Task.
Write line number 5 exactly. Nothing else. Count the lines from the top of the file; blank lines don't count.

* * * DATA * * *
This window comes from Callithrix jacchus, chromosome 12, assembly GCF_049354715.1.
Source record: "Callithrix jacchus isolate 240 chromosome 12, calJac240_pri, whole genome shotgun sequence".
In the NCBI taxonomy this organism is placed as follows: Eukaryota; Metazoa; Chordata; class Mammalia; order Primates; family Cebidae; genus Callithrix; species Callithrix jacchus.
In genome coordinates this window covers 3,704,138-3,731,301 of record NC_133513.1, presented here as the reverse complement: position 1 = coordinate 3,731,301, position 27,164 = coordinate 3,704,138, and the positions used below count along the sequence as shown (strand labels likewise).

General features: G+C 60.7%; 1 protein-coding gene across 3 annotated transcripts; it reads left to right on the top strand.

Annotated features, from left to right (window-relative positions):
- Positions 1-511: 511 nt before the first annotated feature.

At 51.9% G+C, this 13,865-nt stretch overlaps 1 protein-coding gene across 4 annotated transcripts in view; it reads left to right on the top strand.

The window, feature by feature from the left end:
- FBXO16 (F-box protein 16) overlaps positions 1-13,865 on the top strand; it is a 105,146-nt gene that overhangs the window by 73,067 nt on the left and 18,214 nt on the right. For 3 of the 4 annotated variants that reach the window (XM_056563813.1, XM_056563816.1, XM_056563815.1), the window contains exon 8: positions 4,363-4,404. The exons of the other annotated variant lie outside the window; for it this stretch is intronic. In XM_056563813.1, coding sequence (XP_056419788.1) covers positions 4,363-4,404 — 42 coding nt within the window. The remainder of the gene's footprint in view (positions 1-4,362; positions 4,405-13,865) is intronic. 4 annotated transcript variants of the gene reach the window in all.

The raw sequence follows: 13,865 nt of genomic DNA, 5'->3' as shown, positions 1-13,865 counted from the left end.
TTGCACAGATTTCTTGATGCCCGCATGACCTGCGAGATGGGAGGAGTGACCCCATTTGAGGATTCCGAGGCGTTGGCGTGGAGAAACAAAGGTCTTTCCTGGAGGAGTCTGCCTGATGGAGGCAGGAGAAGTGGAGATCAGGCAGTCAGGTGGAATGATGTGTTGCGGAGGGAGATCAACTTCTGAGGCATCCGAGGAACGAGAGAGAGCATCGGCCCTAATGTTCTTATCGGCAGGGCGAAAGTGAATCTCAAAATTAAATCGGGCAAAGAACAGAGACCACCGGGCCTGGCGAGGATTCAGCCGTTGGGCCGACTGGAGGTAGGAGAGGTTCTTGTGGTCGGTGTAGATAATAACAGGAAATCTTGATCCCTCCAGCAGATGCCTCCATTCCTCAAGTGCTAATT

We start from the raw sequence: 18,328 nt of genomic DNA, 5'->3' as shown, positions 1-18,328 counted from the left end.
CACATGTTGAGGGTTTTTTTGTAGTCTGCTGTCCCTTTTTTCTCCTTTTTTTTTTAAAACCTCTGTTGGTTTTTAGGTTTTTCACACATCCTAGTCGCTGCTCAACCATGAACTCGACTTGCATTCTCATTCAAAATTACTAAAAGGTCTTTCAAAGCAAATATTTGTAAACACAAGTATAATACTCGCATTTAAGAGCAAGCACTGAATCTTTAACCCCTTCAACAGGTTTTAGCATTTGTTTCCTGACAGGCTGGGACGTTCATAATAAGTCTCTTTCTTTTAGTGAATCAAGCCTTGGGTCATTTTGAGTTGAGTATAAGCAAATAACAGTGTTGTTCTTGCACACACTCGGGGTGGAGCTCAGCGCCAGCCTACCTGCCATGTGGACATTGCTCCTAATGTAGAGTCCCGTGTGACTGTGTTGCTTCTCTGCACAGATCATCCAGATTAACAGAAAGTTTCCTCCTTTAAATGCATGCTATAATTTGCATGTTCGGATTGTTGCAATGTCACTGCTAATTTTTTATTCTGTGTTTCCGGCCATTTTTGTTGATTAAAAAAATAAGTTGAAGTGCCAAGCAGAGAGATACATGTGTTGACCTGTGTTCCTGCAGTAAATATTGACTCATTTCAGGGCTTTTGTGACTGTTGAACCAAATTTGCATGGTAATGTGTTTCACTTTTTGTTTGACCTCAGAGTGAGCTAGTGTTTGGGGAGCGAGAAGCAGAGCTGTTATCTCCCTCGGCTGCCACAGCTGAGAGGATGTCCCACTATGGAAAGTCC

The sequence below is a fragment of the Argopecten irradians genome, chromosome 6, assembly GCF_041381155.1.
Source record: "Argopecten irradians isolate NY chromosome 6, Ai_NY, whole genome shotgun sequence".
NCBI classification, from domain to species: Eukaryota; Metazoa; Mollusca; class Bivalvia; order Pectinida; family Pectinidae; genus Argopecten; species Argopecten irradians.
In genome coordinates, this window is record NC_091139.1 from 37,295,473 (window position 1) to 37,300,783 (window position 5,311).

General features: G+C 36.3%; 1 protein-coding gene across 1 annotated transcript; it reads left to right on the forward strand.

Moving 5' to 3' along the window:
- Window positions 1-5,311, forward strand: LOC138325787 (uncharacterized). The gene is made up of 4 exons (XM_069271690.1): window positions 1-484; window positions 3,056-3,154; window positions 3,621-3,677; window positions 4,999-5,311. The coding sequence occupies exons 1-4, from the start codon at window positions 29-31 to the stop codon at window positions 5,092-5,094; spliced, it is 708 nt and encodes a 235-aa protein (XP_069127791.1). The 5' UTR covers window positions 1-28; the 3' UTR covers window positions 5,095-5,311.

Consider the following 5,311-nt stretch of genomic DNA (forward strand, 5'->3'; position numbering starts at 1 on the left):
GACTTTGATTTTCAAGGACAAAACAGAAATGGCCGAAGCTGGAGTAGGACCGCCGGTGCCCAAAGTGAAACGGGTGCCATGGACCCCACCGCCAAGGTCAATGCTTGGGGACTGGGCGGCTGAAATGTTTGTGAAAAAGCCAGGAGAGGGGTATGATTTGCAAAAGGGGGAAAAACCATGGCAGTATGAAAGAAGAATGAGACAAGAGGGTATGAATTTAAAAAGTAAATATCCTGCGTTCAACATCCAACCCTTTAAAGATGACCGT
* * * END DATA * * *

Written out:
General features: G+C 60.7%; 1 protein-coding gene across 3 annotated transcripts; it reads left to right on the top strand.